Did you know that hostas are edible? Here's how to prepare it

Did you know that hostas are edible?  Here's how to prepare it

You've probably seen the hosta plant – it grows naturally in urban and suburban landscapes, and many people grow hostas as an ornamental addition to their gardens. These popular plants come in colorful varieties, including blue, yellow, light green and dark green, and their abundant foliage is sometimes decorated with gorgeous blooms. But did you know that hostas are also edible?

Chances are, this shade-loving, ground-covering plant is growing somewhere near you, and you can harvest it to add to your next sandwich wrap. In fact, hostas have been grown as a vegetable in Asian societies for hundreds of years. Hostas contain a range of vitamins and minerals including calcium, magnesium, potassium, phosphorus, iron, manganese, zinc and copper.

In the spring, hostas sprout thick shoots. Use a sharp knife to cut the curled shoots at ground level a few days after they emerge.

Harvest the buds early in the morning because “this is the time when most of the juices are concentrated in the young leaves.” They also warn that although hostas are nutritious for humans, they are toxic to pets – so keep an eye on your furry friends while preparing and eating hosta buds!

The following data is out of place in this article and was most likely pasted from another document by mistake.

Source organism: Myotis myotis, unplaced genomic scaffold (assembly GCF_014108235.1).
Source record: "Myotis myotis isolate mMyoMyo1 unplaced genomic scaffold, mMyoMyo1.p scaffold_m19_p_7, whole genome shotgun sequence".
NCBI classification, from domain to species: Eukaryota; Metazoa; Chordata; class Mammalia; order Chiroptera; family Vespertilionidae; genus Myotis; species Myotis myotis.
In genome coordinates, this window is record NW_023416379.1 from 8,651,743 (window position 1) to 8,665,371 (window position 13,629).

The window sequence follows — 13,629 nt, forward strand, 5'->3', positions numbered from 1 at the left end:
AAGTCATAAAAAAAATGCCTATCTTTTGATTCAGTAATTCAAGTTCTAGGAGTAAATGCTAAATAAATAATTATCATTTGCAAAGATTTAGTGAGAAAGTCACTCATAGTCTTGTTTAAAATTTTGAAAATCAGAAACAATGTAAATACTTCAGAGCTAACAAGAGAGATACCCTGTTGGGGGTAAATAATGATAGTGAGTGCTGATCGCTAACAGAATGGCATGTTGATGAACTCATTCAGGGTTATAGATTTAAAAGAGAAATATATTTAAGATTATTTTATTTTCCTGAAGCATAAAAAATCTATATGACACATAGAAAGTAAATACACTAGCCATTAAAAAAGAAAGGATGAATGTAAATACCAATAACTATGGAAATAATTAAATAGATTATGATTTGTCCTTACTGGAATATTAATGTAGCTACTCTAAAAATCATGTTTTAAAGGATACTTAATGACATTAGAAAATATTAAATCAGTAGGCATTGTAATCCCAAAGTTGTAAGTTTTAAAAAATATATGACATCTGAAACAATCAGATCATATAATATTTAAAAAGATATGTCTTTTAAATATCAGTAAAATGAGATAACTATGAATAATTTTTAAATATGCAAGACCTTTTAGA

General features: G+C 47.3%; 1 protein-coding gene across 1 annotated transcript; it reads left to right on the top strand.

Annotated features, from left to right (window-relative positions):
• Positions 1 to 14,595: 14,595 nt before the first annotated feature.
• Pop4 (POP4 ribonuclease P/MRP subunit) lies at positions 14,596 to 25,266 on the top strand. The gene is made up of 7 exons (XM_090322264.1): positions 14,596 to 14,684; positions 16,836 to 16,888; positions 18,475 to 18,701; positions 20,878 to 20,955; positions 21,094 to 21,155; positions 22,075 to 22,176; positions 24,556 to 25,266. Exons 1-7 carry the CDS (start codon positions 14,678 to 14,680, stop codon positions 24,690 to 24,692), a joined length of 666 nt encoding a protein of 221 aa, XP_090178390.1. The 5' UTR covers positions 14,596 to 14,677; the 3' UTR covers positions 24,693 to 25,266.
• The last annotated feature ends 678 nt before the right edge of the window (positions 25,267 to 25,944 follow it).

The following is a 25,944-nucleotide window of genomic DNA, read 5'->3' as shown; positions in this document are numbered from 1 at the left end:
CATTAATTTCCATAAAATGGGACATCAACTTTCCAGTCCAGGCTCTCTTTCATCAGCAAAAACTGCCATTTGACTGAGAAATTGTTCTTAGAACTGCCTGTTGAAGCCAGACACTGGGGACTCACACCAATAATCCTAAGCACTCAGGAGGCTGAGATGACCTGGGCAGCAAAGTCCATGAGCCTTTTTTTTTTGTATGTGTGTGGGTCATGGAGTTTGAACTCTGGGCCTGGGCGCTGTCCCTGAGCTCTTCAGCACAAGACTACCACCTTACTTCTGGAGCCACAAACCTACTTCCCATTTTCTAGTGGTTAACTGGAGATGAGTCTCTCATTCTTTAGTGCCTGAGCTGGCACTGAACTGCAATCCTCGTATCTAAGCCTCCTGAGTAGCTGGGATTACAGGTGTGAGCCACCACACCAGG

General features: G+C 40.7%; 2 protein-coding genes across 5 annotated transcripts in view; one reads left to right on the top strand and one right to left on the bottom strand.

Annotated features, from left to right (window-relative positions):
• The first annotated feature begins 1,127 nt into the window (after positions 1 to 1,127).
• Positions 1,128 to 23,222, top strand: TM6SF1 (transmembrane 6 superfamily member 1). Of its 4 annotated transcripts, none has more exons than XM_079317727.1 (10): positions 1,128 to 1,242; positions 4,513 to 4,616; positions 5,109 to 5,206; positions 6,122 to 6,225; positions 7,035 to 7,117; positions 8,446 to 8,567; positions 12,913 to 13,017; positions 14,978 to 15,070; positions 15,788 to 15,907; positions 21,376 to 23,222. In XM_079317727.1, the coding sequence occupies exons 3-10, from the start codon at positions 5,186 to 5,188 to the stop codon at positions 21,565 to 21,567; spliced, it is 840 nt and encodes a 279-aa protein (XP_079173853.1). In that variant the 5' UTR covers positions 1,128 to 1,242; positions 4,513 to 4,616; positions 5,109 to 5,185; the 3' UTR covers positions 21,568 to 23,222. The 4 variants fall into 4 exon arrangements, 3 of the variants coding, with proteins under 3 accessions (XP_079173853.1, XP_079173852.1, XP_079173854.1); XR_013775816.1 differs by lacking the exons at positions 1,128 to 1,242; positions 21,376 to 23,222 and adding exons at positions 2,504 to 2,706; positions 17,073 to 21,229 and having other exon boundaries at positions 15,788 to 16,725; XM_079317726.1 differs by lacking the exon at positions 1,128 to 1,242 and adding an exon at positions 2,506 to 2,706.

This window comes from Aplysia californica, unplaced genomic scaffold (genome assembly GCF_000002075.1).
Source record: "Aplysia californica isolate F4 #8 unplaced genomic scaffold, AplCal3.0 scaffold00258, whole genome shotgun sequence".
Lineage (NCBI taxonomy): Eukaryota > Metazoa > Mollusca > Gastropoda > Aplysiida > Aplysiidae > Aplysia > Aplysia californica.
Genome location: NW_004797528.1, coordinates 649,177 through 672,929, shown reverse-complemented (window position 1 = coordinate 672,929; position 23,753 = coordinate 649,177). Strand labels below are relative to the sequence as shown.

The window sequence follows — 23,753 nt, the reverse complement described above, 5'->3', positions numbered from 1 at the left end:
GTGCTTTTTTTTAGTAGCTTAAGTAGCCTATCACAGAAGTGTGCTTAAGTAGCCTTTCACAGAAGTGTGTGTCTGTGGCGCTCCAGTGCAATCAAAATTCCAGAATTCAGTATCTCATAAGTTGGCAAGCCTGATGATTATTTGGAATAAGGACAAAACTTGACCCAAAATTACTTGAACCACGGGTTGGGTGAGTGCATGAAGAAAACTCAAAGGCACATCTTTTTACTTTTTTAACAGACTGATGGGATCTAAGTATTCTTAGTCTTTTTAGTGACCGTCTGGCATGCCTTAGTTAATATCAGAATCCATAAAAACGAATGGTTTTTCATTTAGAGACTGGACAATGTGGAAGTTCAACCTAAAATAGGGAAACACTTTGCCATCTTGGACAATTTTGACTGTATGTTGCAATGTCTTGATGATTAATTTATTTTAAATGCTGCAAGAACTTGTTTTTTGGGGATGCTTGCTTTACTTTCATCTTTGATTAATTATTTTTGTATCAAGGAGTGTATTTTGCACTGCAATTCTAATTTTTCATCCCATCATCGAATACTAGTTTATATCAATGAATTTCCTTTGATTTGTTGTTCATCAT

Beautiful curled hosta leaves in the sun

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How do hostas taste? “It tastes like a spear of lettuce with asparagus,” James Beard Award-winning chef Alan Bergo wrote in Forager Chef. Although there are many ways to cook it, Bergo has his favorite: “The method I liked best was a quick sear in a pan to brown and caramelize it on the outside, which brings out a bit of sweetness,” he writes. “They cook very quickly, and you can brown them, which creates a depth of flavour, as well as preserving the freshness of the inside: the best of both worlds.”

Dr. Janet Claridge-Weiss, an emergency medicine physician and organic gardener, created a recipe for cheesy roasted hosta shoots after discovering them by chance in her garden, she explains in the recipe on her site, Garden to Table.

First, she thinly sliced ​​the sprouts and added them to the salad. Then, she got creative, adapting one of her favorite recipes to prepare oven-roasted asparagus. This is the happy result:

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There are plenty of other options for preparing and eating hostas: Chop the tightly coiled shoots and place them in a stir-fry dish (according to the Backyard Forager website, soy and miso pair well with hosta shoots in cooking), then boil the shoots and serve. Like any other green vegetables or even make a salad with them.

That's not all – Edible Wild Food has a recipe for bacon-wrapped hosta leaves that would make a great appetizer for a dinner party and be ready in just 35 minutes.

If you don't have hostas on your property already, you might consider planting and growing them yourself.

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If you take care of them properly, they will come back year after year!

    (Tags for translation) Easy recipes 

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